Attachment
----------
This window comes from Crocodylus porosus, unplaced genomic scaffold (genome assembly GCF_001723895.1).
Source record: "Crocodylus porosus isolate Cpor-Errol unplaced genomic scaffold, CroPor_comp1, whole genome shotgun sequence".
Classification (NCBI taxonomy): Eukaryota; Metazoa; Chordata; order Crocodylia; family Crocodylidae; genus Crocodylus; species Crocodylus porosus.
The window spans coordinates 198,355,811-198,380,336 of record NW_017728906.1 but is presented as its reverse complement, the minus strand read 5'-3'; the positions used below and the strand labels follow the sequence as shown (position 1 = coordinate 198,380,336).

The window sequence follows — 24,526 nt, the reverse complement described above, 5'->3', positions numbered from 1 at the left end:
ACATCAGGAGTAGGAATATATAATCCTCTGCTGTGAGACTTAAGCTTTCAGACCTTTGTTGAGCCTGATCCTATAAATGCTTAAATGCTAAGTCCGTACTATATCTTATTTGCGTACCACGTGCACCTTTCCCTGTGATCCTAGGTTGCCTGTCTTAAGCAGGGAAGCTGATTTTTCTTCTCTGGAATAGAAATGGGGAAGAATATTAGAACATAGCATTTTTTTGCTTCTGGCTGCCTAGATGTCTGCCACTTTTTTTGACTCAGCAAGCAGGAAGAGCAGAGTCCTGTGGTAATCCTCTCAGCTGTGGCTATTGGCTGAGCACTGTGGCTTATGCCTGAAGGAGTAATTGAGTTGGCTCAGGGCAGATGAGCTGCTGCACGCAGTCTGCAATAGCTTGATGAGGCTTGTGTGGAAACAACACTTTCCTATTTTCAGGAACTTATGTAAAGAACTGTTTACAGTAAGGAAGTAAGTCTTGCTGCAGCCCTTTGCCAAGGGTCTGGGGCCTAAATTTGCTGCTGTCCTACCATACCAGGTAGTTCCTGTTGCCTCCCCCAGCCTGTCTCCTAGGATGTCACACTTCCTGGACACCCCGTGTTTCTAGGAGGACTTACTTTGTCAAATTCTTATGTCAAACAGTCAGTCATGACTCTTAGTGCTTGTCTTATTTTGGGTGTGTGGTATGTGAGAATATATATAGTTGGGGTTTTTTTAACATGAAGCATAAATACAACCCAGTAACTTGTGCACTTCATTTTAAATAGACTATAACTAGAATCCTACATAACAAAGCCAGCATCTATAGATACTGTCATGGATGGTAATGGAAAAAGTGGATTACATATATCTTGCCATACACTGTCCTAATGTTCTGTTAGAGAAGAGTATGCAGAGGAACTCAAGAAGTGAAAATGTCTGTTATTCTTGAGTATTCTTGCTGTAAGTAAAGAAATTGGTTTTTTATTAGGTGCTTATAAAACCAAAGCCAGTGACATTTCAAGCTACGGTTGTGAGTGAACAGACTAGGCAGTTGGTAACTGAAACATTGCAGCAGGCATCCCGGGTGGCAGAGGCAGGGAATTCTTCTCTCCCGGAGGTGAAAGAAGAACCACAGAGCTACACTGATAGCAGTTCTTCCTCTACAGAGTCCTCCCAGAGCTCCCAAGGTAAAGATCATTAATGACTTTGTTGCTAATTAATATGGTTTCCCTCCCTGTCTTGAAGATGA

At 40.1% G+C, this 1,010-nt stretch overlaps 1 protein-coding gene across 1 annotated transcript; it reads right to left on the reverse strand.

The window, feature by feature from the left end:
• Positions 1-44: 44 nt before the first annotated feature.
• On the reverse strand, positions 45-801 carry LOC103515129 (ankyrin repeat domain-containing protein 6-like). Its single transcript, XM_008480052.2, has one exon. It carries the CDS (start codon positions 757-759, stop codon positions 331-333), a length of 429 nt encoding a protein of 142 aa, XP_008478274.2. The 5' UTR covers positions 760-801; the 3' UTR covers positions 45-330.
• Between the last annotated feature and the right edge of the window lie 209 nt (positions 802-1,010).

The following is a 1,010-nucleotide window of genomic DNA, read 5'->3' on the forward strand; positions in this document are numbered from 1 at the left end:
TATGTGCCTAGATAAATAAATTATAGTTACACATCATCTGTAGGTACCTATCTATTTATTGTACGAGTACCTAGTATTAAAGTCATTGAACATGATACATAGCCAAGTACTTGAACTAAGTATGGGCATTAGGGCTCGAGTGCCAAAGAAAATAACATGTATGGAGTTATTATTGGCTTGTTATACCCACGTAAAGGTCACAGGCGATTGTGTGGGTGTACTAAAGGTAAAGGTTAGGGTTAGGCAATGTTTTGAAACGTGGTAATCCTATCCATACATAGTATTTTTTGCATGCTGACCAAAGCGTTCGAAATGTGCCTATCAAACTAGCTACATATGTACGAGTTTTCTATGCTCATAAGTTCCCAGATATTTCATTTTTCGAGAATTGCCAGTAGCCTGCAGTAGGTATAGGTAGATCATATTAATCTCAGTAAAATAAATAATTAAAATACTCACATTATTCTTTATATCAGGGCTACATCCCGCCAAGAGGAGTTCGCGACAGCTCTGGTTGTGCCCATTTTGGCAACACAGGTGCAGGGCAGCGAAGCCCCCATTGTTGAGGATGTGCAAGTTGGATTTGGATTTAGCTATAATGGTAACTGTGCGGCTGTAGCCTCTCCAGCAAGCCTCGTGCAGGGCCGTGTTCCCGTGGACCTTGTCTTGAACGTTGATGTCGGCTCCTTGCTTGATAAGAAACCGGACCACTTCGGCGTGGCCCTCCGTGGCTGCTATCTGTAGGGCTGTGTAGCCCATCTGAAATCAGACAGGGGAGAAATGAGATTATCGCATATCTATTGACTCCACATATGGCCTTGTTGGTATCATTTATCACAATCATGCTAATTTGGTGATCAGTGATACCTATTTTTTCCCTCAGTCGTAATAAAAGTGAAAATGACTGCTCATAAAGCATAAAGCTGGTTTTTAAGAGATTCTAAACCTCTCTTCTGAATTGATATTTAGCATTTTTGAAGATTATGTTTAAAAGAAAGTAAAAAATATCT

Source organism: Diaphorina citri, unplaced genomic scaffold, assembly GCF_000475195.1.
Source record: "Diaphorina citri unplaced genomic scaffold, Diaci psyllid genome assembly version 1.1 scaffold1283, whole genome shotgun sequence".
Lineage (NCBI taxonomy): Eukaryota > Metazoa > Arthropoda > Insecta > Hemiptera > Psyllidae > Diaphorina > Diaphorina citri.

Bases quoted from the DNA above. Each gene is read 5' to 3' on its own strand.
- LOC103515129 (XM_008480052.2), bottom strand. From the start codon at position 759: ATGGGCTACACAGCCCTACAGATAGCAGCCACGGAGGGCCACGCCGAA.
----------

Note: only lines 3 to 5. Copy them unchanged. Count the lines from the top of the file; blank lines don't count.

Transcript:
Classification (NCBI taxonomy): Eukaryota; Metazoa; Chordata; order Crocodylia; family Crocodylidae; genus Crocodylus; species Crocodylus porosus.
The window spans coordinates 198,355,811-198,380,336 of record NW_017728906.1 but is presented as its reverse complement, the minus strand read 5'-3'; the positions used below and the strand labels follow the sequence as shown (position 1 = coordinate 198,380,336).

The window sequence follows — 24,526 nt, the reverse complement described above, 5'->3', positions numbered from 1 at the left end: